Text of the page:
Are you still using Datalok remotes and a PDP or other legacy Datalok master? If you are, you've probably noticed a few problems:
A modern monitoring system would solve all of these problems, but you can't simply throw out your legacy equipment and purchase new remotes for all your sites. Almost no one has the budget or engineering resources for that, and its never good to scrap equipment that is still useful.
Fortunately, there is a way to transition to contemporary monitoring technology without throwing away your existing investment in remotes.
The gradual transition plan illustrated below is based upon monitoring microwave equipment, one of the most common applications for Datalok remotes. It can, however, be applied to a variety of other scenarios.
The first phase of the transition is to replace the single point of failure: your PDP or other legacy Datalok master. It's hardly a solid performer in today's monitoring environment, and odds are that you don't have a replacement available. If your master fails, your visibility of your revenue-generating equipment will drop to zero.
"Our DEC PDP-11 master computer crashed on Monday. We contacted the original alarm system manufacturer, only to learn that our master was discontinued and no longer supported... In desperation, we called DPS on Thursday... [A DPS technician] arrived with a DPS T/MonXM master the following Tuesday and we were back in operation the next day."
-Phil Shew, PNM Electric Services
By replacing your Datalok master with a T/Mon NOC or T/Mon SLIM, you're getting a brand-new, fully supported master that supports all the protocols needed to communicate with your existing remotes. You will also gain all the modern features of T/Mon, including:
"T/Mon has been excellent to work with, making interfacing with our current Pulsecom polling units and our 10D dial-up units in the field 100% reliable... Everything was initially setup and working in one day."
-David Wagner, Niagara Mohawk
Because T/Mon is contemporary technology, it will run tremendously faster than your aging Datalok master. You will also have the ability to split up your polling legs into smaller groups that can be polled more frequently and will not disrupt other legs in the event of a failed remote.
And if you don't want T/Mon to be your top-level monitoring device, it can be deployed as an element manager, mediating its alarms (as SNMP traps or another protocol) to your manager of managers (MOM).
DPS can also provide you with a database conversion utility. This utility automatically converts your existing database to T/Mon format, eliminating the need to re-database hundreds or thousands of alarm points that you've accumulated over the years.
Datalok remotes supported by T/Mon:
"Our existing fleet of Datalok 10A's appear basically unaffected by the change to a new master polling device... If anything, they may be a little happier."
-Bryce Pursley, Duke Energy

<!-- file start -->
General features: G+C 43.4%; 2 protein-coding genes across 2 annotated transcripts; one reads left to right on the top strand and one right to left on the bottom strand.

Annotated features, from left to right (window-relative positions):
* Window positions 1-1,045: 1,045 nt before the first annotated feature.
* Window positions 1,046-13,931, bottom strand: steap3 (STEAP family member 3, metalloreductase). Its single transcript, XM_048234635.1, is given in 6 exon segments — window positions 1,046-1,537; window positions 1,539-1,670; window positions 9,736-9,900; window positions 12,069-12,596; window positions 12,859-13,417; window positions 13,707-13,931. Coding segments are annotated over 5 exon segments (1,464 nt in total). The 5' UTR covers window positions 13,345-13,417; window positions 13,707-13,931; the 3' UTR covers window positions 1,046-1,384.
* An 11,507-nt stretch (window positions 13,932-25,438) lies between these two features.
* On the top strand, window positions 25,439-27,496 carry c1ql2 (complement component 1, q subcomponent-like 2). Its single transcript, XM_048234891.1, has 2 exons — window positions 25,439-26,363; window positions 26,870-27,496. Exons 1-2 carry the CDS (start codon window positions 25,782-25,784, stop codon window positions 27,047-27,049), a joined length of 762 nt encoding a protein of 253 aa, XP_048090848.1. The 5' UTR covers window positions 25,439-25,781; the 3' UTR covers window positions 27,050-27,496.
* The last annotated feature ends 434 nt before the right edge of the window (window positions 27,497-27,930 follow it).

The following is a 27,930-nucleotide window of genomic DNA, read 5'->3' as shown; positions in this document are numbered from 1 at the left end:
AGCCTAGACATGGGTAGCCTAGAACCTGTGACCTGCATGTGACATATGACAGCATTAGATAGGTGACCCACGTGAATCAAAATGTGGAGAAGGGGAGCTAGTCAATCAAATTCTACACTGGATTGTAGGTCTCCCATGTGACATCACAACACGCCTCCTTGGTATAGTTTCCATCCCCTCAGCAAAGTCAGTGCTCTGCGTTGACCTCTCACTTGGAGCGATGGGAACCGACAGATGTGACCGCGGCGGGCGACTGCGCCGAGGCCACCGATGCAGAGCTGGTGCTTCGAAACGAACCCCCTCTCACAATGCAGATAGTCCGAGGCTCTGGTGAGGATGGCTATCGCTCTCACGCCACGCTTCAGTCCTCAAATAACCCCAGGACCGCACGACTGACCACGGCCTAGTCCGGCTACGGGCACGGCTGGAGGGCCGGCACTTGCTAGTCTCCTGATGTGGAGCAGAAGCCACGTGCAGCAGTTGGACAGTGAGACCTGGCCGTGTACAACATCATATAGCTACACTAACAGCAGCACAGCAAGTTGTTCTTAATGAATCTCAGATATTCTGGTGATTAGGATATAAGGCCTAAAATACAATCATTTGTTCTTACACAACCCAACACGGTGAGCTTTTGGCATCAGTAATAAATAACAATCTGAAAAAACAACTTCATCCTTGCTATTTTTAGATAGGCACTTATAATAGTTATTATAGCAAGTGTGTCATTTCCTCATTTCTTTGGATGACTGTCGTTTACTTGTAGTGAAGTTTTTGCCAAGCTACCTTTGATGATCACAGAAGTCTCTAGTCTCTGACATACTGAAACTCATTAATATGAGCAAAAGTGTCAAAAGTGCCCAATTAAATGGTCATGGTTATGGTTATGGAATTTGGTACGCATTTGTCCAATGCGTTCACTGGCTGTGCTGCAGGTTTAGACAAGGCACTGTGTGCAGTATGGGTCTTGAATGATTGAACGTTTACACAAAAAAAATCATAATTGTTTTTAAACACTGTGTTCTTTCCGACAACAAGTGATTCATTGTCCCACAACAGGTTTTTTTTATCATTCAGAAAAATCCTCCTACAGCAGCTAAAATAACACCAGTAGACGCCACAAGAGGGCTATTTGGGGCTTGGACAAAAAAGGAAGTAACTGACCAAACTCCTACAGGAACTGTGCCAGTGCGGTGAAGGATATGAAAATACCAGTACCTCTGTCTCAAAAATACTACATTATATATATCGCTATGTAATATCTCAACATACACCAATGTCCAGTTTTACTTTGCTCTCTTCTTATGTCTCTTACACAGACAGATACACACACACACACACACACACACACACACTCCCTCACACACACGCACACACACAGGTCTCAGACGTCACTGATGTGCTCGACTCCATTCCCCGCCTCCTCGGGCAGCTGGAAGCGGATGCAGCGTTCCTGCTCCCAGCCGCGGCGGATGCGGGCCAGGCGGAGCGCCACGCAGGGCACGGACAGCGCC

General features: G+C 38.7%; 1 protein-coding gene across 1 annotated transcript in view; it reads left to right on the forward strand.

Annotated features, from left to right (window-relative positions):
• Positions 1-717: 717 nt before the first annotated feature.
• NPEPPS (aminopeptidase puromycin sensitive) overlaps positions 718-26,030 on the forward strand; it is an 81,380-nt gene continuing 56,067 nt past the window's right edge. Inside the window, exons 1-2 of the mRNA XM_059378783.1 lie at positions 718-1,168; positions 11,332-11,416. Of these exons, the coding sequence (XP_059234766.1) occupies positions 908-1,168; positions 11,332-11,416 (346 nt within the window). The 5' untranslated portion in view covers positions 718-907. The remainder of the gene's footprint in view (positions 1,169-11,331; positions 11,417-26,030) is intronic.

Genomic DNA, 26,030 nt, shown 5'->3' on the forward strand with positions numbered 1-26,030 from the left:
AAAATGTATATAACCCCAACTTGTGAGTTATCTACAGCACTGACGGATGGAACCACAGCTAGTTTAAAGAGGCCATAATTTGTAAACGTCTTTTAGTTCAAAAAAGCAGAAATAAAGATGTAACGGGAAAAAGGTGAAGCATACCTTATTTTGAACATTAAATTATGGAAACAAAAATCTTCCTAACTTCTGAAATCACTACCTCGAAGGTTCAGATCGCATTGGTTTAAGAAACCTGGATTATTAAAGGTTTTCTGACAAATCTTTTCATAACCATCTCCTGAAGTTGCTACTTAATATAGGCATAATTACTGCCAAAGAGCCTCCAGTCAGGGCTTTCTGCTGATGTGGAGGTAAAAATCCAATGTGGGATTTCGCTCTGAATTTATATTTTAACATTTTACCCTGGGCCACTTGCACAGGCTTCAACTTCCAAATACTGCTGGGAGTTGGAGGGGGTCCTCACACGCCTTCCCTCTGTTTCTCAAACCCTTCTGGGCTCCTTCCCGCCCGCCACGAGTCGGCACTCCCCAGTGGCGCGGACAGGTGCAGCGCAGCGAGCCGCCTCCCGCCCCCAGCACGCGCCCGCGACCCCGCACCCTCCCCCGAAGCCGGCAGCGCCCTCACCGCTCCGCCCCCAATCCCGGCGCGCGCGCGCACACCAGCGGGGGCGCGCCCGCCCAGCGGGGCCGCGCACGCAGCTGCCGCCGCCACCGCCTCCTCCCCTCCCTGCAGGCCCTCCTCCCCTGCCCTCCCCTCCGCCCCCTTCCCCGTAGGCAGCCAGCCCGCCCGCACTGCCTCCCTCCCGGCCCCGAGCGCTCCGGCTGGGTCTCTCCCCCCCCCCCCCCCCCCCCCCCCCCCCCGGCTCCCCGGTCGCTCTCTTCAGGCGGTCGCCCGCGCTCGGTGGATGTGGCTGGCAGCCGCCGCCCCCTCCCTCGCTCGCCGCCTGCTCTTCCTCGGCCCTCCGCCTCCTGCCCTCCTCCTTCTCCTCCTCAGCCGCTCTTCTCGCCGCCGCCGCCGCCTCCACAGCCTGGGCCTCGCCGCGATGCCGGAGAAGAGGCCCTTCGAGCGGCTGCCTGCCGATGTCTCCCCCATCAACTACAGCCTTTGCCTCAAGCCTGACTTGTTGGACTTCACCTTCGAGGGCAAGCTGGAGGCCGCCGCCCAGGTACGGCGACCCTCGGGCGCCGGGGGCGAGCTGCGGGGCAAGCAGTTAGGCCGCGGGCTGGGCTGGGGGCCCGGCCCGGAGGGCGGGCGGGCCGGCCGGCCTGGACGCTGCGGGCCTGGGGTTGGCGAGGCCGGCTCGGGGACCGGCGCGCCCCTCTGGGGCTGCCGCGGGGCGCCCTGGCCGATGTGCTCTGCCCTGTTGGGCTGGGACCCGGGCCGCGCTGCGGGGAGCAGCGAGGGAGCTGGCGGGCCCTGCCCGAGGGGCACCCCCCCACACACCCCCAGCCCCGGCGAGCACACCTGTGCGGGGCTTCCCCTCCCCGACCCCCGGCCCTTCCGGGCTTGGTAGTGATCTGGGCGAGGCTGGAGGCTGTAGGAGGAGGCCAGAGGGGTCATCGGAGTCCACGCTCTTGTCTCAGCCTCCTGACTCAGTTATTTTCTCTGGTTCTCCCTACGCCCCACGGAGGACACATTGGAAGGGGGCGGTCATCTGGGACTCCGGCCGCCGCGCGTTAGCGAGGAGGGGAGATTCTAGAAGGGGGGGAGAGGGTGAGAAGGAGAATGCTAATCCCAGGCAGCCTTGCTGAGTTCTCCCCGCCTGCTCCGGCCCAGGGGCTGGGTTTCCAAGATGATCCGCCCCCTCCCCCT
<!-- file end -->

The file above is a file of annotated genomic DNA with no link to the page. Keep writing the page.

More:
Your remotes, just like any older equipment, will begin to fail eventually. Odds are that you've already experieced your fair share of Datalok remote failures. Fortunately, with the T/Mon you installed in Phase 1, you have a viable migration path with a master that supports a broad range of remotes, including DPS NetGuardians and KDAs.
With new DPS remotes, you have multiple connectivity options:
It's would be nice to have LAN, overheads, or dedicated circuits available at all of your sites. This would allow you to transition to new remotes on a site-by-site basis. In many cases, however, you aren't so lucky. Fortunately, T/Mon provides you with a very elegant solution.
Because T/Mon segmented your polling legs, you can replace remotes on a leg-by-leg basis instead of replacing your entire system at once. When you decide it's time to replace a leg with modern remotes, you'll simply purchase one new remote for each site on that leg. T/Mon provides a substantial benefit during the transition by uniformly presenting alarms from all of your deployed remotes. Regardless of the alarm source (DPS, Datalok, or other remote), all your alarms will appear in the same format on T/Mon.
The added advantage of this gradual migration path is that working Datalok remotes from migrated legs become your inventory of spares. You will be able to replace failures on other legs with spare remotes for quite some time. Once you finally do run out of spares, you can migrate another leg to new technology and gain a new inventory of spare Datalok remotes.
This approach minimizes waste, maximizes your return on investment, and allows you to migrate to modern technology over several budget cycles.
When you have completed your migration from your Datalok system, you will be simultaneously leveraging the power of T/Mon and reliable DPS remotes. You will experience fewer false alarms thanks to a "stronger" protocol.
Your new monitoring system will have robust capabilities and backing from 7x24 DPS tech support, allowing you to ensure the reliability of your revenue-generating network. Regardless of the alarm source (DPS or Datalok RTU), your alarms will appear in the same format on T/Mon.
"I couldn't be more pleased with the IAM. It works very well with our existing Datalok 10A and 10D remotes, and is much more user-friendly than our old PDP-11 system... DPS and their personnel have truly been a pleasure to work with."
-K. Brueggen, OK Cellular
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